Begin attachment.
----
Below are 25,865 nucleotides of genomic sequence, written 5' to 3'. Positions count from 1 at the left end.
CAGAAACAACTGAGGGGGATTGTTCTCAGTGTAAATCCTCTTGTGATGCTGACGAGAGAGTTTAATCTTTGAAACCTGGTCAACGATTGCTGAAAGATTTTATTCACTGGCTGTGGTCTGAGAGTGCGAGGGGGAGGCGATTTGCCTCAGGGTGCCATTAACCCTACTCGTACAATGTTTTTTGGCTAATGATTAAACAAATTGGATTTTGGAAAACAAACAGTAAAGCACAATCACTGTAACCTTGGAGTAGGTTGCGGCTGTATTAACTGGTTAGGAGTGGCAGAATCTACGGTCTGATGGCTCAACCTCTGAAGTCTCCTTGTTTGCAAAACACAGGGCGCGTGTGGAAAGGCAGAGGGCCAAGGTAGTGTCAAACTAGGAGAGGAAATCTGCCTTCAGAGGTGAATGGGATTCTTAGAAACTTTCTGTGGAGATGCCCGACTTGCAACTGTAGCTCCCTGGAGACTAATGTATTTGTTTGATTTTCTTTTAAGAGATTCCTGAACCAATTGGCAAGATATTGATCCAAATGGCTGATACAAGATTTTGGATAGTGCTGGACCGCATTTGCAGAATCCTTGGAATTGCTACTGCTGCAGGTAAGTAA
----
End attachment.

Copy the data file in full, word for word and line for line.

Below are 25,865 nucleotides of genomic sequence, written 5' to 3'. Positions count from 1 at the left end.
CAGAAACAACTGAGGGGGATTGTTCTCAGTGTAAATCCTCTTGTGATGCTGACGAGAGAGTTTAATCTTTGAAACCTGGTCAACGATTGCTGAAAGATTTTATTCACTGGCTGTGGTCTGAGAGTGCGAGGGGGAGGCGATTTGCCTCAGGGTGCCATTAACCCTACTCGTACAATGTTTTTTGGCTAATGATTAAACAAATTGGATTTTGGAAAACAAACAGTAAAGCACAATCACTGTAACCTTGGAGTAGGTTGCGGCTGTATTAACTGGTTAGGAGTGGCAGAATCTACGGTCTGATGGCTCAACCTCTGAAGTCTCCTTGTTTGCAAAACACAGGGCGCGTGTGGAAAGGCAGAGGGCCAAGGTAGTGTCAAACTAGGAGAGGAAATCTGCCTTCAGAGGTGAATGGGATTCTTAGAAACTTTCTGTGGAGATGCCCGACTTGCAACTGTAGCTCCCTGGAGACTAATGTATTTGTTTGATTTTCTTTTAAGAGATTCCTGAACCAATTGGCAAGATATTGATCCAAATGGCTGATACAAGATTTTGGATAGTGCTGGACCGCATTTGCAGAATCCTTGGAATTGCTACTGCTGCAGGTAAGTAA